Tuesday, April 26, 2011

True Crime
With all the television programs available to me I tend toward two genres. One is the History Channel, which my kids have renamed the Hitler channel since most of the programing re-packages stories on the rise, fall and atrocities of the Third Reich.  When I tire of that I turn to the "true Crime" stories.  48 Hours, Forensic Files, Cold Case File and a wealth of others shows are on late at night as I am winding down.  It could be the reason my artwork is so depressing since these types of programs are on in the background while I draw and paint.  But that is another discussion.
I find a Sherlock Holmes fascination with the way modern detectives use the crime scene evidence to deduce a felony on television. It seems to spill over to my everyday existence. Take the enigma of the cocoons that attached themselves to the eve of my porch on the back deck door in the last weeks. I call it "The Case of the Black Butterfly."
Earlier in the month I watched as black hairy worms crawled up the molding to become these bat like hangers on the eve.  My first instinct was to weep them down thinking they would morph into a puppet eating moth that would threaten my lively hood. However, Sandi convinced me to let them run their course since they might become beautiful butterflies.
We watched them as they turned more ridged and plant like than insect. Every few days we would assess their progress. About a week later the mystery began.
I looked up in their direction to see something red running down the molding of the door. It looked like blood that dripped from somewhere and dried on the white trim.  Under closer inspection I saw that there were drops of the same substance on the bottom of the sill and also on the brick below.  I became  Dect. Donnovan from the Grover Police Department attempting to decipher the nature and MO of a crime scene. I didn't have any Luminol, like  they use on television to determine if it was actual blood, but it sure looked like it to my layman eyes.  I followed the trail and it seemed to drip in an OJ Simpson fashion to the french doors of my bedroom.  It ended not at the door we usually use to enter and exit, but the other side that is rarely opened.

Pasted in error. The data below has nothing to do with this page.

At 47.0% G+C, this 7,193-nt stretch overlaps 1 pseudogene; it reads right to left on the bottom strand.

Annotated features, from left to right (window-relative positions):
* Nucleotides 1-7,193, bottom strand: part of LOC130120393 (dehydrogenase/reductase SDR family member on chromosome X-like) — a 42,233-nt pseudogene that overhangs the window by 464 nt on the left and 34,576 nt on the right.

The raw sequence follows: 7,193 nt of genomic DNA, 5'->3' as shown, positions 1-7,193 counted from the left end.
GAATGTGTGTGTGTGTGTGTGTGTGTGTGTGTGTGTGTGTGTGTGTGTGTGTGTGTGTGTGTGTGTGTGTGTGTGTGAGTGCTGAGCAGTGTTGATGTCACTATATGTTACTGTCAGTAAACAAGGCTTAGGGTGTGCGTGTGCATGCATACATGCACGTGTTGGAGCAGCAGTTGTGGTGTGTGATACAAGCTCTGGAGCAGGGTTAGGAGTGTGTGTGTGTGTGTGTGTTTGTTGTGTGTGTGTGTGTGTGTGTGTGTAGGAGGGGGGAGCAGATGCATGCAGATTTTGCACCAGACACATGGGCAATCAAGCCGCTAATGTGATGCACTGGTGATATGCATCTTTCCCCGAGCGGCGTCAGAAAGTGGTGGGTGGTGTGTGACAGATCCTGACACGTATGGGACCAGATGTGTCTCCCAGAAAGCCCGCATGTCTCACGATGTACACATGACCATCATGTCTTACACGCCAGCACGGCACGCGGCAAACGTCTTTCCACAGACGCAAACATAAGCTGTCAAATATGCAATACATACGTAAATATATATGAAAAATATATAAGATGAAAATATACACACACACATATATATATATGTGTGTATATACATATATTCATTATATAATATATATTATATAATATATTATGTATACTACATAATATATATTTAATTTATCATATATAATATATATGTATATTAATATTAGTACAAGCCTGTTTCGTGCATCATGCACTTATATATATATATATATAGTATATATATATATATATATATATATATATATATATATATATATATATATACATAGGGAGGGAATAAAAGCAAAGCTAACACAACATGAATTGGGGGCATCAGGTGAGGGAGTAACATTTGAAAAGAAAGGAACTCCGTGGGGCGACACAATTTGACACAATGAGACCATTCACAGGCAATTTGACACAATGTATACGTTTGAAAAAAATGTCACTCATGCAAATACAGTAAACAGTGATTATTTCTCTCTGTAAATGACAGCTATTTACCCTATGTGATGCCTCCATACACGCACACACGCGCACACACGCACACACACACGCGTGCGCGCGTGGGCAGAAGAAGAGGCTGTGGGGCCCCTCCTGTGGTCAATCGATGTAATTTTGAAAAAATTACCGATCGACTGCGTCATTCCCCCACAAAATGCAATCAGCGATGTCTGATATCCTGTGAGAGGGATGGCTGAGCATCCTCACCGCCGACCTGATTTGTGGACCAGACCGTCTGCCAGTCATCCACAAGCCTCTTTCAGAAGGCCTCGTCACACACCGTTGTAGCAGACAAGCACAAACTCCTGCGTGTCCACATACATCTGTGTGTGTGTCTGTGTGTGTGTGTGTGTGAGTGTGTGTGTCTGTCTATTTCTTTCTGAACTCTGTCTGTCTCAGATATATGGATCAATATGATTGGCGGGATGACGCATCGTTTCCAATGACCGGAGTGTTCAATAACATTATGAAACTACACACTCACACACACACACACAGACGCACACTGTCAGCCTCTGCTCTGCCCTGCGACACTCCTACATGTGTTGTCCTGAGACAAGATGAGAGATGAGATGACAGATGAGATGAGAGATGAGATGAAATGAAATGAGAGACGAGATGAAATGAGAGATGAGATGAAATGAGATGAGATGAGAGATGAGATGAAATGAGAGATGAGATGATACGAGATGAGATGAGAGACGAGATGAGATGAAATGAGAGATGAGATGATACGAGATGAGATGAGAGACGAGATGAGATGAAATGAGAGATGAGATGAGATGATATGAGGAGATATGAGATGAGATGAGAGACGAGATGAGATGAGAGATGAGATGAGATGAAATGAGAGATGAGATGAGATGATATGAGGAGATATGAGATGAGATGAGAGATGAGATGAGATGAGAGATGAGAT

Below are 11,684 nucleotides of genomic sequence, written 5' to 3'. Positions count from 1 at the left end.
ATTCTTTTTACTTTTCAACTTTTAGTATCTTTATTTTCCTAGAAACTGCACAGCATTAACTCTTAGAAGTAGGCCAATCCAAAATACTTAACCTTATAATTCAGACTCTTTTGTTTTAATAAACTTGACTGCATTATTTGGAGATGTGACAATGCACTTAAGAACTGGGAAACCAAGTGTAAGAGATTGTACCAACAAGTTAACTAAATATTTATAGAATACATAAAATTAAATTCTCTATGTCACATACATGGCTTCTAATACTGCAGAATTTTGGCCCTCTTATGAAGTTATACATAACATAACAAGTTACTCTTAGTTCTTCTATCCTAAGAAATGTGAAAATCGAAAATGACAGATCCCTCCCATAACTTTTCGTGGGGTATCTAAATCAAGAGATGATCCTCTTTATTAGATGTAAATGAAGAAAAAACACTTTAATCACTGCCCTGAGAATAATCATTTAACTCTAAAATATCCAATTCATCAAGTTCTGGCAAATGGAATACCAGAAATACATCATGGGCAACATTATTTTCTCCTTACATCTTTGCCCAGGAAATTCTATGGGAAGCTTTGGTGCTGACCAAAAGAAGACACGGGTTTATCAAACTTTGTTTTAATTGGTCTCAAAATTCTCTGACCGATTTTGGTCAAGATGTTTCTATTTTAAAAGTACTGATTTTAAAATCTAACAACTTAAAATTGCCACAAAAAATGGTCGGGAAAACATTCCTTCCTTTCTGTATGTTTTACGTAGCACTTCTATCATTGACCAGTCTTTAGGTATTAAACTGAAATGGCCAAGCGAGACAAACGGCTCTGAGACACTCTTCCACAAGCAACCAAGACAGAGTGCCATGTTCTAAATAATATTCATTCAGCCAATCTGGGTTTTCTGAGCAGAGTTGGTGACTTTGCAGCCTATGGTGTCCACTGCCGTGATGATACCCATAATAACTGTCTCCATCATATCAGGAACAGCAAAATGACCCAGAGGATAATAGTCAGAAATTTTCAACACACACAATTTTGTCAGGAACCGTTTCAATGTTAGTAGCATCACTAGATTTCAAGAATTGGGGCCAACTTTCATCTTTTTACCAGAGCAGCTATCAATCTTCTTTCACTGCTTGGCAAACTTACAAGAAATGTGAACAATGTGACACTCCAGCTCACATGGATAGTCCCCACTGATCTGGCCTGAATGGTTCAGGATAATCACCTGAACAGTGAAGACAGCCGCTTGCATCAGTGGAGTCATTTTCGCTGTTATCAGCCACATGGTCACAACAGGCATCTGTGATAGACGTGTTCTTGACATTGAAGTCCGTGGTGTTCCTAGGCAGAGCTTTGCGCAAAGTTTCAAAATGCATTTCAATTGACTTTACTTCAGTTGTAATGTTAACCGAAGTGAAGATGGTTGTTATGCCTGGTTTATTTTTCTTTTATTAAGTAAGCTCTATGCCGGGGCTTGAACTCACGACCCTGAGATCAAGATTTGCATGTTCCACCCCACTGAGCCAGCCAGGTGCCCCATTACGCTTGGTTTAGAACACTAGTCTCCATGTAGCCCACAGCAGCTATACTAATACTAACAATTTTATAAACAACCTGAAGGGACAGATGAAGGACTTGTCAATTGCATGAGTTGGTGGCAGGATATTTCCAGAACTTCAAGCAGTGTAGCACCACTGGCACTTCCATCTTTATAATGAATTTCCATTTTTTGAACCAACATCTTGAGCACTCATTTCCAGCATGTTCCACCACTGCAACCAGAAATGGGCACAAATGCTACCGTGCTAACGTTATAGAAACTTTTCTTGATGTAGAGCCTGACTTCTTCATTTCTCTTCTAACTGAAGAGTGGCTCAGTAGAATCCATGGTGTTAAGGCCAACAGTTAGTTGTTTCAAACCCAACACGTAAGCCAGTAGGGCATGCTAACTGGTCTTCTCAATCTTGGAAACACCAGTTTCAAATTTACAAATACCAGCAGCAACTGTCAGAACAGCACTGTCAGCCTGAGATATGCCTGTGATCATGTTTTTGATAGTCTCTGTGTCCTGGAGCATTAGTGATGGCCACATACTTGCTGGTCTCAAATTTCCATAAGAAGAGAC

I didn't disturb the evidence right away since I wanted a second opinion from Sandi.  She was baffled and wondered if the humming birds had spilled the red food-colored-liquid there while trying to devour the cocoons.  Illogical my dear, Watson.  Humming birds eat nectar not worms and besides the humming bird feeder is at least twenty feet away and there was no trail from that direction.
Two days later there was another drip extending from the same place.  It too had dripped onto the  brick with a trail similar to the first. More blood... no body. I thought about lizards, but how would a lizard lose a bloody battle with a cocoon? And if that could be the case, after loosing that much blood why would it return again to be bloodied once more?
The cocoons finally opened and produced a black looking winged creature that was neither friendly nor beautiful. It was indeed some sort of moth that I consciously released into the fragile eco system of my yard.
There has been no more blood dripping.  The cocoons dried and fell off.  Sandi insisted I clean up the crime scene there by destroying all the evidence.  It has now been more than 48 hours, the case is closed and officially gone Cold.  Because of my lack of forensic tools it seems to have been the perfect crime. They make it look so much easier on television.  I can only hope that some day the perp who did this is caught trying to steal memorabilia from a Las Vegas hotel room and jailed.
As you were,

1 comment:

Dave Robison said...

I believe what you were seeing(thanks to the Great God Google)is a waste material known as meconium. It's secreted by moths and butterflies shortly after emerging from a cocoon. It is red in color and looks like blood.

But hell, you were on CSI, just call the resident bug expert Grissom and ask him.